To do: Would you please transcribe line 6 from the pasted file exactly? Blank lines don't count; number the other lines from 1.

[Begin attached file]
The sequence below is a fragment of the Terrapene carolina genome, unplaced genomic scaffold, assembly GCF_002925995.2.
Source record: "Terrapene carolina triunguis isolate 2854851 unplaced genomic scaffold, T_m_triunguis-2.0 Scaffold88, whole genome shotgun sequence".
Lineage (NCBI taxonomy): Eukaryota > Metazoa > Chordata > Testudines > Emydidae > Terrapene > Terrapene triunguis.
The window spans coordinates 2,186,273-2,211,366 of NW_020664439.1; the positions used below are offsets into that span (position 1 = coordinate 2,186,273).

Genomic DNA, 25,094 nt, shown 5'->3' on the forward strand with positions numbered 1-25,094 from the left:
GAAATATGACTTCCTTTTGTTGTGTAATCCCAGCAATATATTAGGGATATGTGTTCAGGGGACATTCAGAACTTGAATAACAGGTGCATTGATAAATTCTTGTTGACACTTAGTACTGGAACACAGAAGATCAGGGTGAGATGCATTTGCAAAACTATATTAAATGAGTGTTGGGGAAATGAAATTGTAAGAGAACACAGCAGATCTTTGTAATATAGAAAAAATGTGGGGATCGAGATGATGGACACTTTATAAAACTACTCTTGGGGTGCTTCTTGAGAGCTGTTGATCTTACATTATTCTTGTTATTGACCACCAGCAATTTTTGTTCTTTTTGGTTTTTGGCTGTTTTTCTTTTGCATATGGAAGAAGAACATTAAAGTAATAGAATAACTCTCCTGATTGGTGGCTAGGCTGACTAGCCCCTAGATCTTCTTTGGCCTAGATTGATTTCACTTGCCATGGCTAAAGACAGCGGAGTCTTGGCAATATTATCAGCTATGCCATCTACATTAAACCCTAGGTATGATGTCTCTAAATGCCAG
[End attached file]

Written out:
GAAATATGACTTCCTTTTGTTGTGTAATCCCAGCAATATATTAGGGATATGTGTTCAGGGGACATTCAGAACTTGAATAACAGGTGCATTGATAAATTCTTGTTGACACTTAGTACTGGAACACAGAAGATCAGGGTGAGATGCATTTGCAAAACTATATTAAATGAGTGTTGGGGAAATGAAATTGTAAGAGAACACAGCAGATCTTTGTAATATAGAAAAAATGTGGGGATCGAGATGATGGACACTTTATAAAACTACTCTTGGGGTGCTTCTTGAGAGCTGTTGATCTTACATTATTCTTGTTATTGACCACCAGCAATTTTTGTTCTTTTTGGTTTTTGGCTGTTTTTCTTTTGCATATGGAAGAAGAACATTAAAGTAATAGAATAACTCTCCTGATTGGTGGCTAGGCTGACTAGCCCCTAGATCTTCTTTGGCCTAGATTGATTTCACTTGCCATGGCTAAAGACAGCGGAGTCTTGGCAATATTATCAGCTATGCCATCTACATTAAACCCTAGGTATGATGTCTCTAAATGCCAG